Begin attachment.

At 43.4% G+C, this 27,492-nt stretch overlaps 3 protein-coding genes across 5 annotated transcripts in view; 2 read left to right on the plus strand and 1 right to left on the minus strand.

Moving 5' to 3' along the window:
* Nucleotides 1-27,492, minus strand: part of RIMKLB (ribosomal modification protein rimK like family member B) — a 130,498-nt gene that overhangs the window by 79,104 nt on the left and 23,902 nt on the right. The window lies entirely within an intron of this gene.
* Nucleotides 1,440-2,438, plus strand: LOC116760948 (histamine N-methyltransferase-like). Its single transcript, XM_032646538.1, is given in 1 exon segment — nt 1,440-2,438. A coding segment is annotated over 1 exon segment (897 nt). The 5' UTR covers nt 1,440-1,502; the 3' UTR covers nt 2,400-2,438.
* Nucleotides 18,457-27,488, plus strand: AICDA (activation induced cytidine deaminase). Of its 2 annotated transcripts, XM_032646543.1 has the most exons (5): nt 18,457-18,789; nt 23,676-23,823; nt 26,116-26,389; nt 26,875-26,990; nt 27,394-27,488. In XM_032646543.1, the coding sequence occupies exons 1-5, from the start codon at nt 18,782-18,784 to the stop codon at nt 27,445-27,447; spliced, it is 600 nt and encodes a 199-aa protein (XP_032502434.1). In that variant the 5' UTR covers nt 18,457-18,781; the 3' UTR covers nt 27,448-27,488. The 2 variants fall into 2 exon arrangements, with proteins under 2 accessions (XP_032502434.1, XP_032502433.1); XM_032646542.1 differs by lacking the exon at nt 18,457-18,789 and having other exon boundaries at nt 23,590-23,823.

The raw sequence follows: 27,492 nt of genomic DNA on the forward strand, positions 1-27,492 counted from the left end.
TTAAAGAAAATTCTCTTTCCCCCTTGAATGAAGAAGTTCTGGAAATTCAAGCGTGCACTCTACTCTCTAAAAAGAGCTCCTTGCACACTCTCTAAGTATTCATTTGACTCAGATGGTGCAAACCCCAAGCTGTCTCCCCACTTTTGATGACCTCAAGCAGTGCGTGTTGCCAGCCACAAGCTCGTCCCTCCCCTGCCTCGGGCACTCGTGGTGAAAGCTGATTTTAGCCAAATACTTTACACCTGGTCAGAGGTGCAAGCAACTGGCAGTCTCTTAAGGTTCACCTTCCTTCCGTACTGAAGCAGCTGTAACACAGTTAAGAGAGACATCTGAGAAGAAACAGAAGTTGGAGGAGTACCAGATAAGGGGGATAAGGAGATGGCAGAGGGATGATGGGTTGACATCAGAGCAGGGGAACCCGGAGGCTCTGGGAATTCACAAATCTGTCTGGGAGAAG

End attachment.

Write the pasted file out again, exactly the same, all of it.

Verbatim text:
At 43.4% G+C, this 27,492-nt stretch overlaps 3 protein-coding genes across 5 annotated transcripts in view; 2 read left to right on the plus strand and 1 right to left on the minus strand.

Moving 5' to 3' along the window:
* Nucleotides 1-27,492, minus strand: part of RIMKLB (ribosomal modification protein rimK like family member B) — a 130,498-nt gene that overhangs the window by 79,104 nt on the left and 23,902 nt on the right. The window lies entirely within an intron of this gene.
* Nucleotides 1,440-2,438, plus strand: LOC116760948 (histamine N-methyltransferase-like). Its single transcript, XM_032646538.1, is given in 1 exon segment — nt 1,440-2,438. A coding segment is annotated over 1 exon segment (897 nt). The 5' UTR covers nt 1,440-1,502; the 3' UTR covers nt 2,400-2,438.
* Nucleotides 18,457-27,488, plus strand: AICDA (activation induced cytidine deaminase). Of its 2 annotated transcripts, XM_032646543.1 has the most exons (5): nt 18,457-18,789; nt 23,676-23,823; nt 26,116-26,389; nt 26,875-26,990; nt 27,394-27,488. In XM_032646543.1, the coding sequence occupies exons 1-5, from the start codon at nt 18,782-18,784 to the stop codon at nt 27,445-27,447; spliced, it is 600 nt and encodes a 199-aa protein (XP_032502434.1). In that variant the 5' UTR covers nt 18,457-18,781; the 3' UTR covers nt 27,448-27,488. The 2 variants fall into 2 exon arrangements, with proteins under 2 accessions (XP_032502434.1, XP_032502433.1); XM_032646542.1 differs by lacking the exon at nt 18,457-18,789 and having other exon boundaries at nt 23,590-23,823.

The raw sequence follows: 27,492 nt of genomic DNA on the forward strand, positions 1-27,492 counted from the left end.
TTAAAGAAAATTCTCTTTCCCCCTTGAATGAAGAAGTTCTGGAAATTCAAGCGTGCACTCTACTCTCTAAAAAGAGCTCCTTGCACACTCTCTAAGTATTCATTTGACTCAGATGGTGCAAACCCCAAGCTGTCTCCCCACTTTTGATGACCTCAAGCAGTGCGTGTTGCCAGCCACAAGCTCGTCCCTCCCCTGCCTCGGGCACTCGTGGTGAAAGCTGATTTTAGCCAAATACTTTACACCTGGTCAGAGGTGCAAGCAACTGGCAGTCTCTTAAGGTTCACCTTCCTTCCGTACTGAAGCAGCTGTAACACAGTTAAGAGAGACATCTGAGAAGAAACAGAAGTTGGAGGAGTACCAGATAAGGGGGATAAGGAGATGGCAGAGGGATGATGGGTTGACATCAGAGCAGGGGAACCCGGAGGCTCTGGGAATTCACAAATCTGTCTGGGAGAAG